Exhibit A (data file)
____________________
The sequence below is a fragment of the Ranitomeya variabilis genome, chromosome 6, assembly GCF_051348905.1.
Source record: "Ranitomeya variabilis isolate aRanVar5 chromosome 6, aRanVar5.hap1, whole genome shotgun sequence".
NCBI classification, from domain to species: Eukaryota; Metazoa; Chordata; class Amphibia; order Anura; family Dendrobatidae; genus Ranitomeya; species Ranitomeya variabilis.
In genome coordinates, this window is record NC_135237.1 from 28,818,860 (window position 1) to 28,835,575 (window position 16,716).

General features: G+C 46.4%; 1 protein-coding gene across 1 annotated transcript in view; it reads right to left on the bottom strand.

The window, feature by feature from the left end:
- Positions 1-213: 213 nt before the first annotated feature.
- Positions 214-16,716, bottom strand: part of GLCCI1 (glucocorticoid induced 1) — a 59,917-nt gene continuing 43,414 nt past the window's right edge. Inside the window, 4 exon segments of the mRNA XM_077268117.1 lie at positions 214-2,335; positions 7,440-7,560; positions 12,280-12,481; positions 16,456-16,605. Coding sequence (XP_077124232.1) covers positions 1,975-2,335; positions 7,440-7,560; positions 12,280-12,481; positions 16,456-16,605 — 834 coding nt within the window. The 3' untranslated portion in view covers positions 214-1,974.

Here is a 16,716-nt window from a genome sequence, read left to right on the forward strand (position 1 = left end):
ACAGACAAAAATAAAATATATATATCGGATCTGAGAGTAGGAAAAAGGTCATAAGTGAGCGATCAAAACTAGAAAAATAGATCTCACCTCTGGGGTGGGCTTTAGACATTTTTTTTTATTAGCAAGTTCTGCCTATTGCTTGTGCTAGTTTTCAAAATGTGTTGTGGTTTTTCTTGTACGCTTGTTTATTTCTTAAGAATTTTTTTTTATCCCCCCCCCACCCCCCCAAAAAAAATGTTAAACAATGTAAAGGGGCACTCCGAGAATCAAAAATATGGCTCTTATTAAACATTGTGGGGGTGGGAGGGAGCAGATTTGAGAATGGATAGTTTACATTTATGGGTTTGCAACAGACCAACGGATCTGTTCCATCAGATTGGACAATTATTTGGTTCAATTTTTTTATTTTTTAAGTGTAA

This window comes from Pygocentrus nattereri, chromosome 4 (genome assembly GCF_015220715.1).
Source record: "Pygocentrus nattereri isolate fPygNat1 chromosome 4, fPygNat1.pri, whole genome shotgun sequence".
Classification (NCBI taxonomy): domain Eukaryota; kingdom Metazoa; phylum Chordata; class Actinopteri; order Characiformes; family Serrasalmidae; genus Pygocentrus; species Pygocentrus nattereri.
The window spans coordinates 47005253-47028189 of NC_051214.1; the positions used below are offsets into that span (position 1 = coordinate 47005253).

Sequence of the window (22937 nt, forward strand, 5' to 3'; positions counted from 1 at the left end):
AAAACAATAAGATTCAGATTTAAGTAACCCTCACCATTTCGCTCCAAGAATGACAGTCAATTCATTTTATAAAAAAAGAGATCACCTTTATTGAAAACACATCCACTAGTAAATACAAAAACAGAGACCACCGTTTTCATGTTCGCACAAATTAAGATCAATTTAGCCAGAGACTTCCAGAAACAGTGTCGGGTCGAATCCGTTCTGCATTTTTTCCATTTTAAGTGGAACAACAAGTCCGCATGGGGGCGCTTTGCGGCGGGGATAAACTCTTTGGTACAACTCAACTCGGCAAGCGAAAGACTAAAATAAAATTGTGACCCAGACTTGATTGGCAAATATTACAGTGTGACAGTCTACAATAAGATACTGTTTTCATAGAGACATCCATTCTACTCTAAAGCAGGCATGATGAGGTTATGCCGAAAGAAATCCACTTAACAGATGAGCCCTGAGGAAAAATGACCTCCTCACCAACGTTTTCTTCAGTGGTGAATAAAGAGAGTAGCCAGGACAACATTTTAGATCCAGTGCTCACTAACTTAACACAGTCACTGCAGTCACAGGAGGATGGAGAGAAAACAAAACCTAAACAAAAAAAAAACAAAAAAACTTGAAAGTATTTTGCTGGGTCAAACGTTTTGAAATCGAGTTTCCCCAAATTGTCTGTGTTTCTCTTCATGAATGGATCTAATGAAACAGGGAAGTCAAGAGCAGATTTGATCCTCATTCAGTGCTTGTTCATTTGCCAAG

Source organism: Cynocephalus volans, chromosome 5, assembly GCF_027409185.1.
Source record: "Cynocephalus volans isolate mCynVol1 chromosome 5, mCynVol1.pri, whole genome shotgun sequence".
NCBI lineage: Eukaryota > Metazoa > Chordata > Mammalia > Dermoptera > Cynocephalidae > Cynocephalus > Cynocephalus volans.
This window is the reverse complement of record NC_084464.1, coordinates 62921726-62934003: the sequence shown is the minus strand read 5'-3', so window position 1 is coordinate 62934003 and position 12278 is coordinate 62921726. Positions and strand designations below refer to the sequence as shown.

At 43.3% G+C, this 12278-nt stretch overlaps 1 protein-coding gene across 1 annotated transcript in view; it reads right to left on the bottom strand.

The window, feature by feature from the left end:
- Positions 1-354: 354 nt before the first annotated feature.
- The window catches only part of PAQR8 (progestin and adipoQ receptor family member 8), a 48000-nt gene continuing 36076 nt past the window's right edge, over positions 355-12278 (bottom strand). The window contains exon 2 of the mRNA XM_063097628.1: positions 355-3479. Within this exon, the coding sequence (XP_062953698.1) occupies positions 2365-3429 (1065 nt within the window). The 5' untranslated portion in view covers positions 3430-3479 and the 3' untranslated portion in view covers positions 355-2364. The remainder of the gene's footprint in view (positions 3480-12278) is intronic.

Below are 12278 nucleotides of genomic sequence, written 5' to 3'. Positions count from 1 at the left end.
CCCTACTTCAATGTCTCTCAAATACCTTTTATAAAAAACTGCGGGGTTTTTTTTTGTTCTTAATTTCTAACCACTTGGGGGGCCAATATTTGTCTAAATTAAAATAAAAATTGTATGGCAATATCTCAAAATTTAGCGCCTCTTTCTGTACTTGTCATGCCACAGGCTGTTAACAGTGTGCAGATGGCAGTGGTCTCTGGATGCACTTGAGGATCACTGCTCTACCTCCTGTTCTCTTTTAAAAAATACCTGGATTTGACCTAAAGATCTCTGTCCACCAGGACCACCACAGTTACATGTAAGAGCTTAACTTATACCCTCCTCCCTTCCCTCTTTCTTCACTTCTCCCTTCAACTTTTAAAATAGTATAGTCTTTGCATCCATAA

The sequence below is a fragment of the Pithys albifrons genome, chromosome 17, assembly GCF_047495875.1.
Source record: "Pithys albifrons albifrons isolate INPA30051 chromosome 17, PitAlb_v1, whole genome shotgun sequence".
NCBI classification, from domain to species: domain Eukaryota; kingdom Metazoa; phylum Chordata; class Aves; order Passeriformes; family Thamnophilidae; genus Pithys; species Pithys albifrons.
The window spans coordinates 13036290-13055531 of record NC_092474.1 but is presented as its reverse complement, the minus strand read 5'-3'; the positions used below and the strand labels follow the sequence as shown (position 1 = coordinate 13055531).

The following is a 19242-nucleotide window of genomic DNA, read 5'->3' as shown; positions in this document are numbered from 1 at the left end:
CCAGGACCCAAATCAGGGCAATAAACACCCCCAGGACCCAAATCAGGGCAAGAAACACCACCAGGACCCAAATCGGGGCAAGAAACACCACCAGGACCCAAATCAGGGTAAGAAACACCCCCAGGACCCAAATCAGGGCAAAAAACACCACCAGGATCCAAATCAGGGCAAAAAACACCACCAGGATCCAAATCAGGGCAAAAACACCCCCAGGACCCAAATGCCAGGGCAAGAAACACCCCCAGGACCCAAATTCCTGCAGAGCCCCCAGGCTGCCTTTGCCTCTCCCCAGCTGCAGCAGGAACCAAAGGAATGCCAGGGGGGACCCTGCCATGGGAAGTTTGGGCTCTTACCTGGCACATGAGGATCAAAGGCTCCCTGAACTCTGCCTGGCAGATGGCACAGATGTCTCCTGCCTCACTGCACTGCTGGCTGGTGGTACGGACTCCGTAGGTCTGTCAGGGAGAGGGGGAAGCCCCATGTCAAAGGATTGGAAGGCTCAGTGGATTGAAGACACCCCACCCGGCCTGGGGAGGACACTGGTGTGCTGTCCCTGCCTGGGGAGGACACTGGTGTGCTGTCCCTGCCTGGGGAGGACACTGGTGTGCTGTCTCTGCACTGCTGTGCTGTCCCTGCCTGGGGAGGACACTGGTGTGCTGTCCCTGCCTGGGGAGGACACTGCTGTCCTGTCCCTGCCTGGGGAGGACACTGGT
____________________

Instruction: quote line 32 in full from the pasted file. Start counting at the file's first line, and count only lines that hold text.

CCAGGACCCAAATCAGGGCAATAAACACCCCCAGGACCCAAATCAGGGCAAGAAACACCACCAGGACCCAAATCGGGGCAAGAAACACCACCAGGACCCAAATCAGGGTAAGAAACACCCCCAGGACCCAAATCAGGGCAAAAAACACCACCAGGATCCAAATCAGGGCAAAAAACACCACCAGGATCCAAATCAGGGCAAAAACACCCCCAGGACCCAAATGCCAGGGCAAGAAACACCCCCAGGACCCAAATTCCTGCAGAGCCCCCAGGCTGCCTTTGCCTCTCCCCAGCTGCAGCAGGAACCAAAGGAATGCCAGGGGGGACCCTGCCATGGGAAGTTTGGGCTCTTACCTGGCACATGAGGATCAAAGGCTCCCTGAACTCTGCCTGGCAGATGGCACAGATGTCTCCTGCCTCACTGCACTGCTGGCTGGTGGTACGGACTCCGTAGGTCTGTCAGGGAGAGGGGGAAGCCCCATGTCAAAGGATTGGAAGGCTCAGTGGATTGAAGACACCCCACCCGGCCTGGGGAGGACACTGGTGTGCTGTCCCTGCCTGGGGAGGACACTGGTGTGCTGTCCCTGCCTGGGGAGGACACTGGTGTGCTGTCTCTGCACTGCTGTGCTGTCCCTGCCTGGGGAGGACACTGGTGTGCTGTCCCTGCCTGGGGAGGACACTGCTGTCCTGTCCCTGCCTGGGGAGGACACTGGT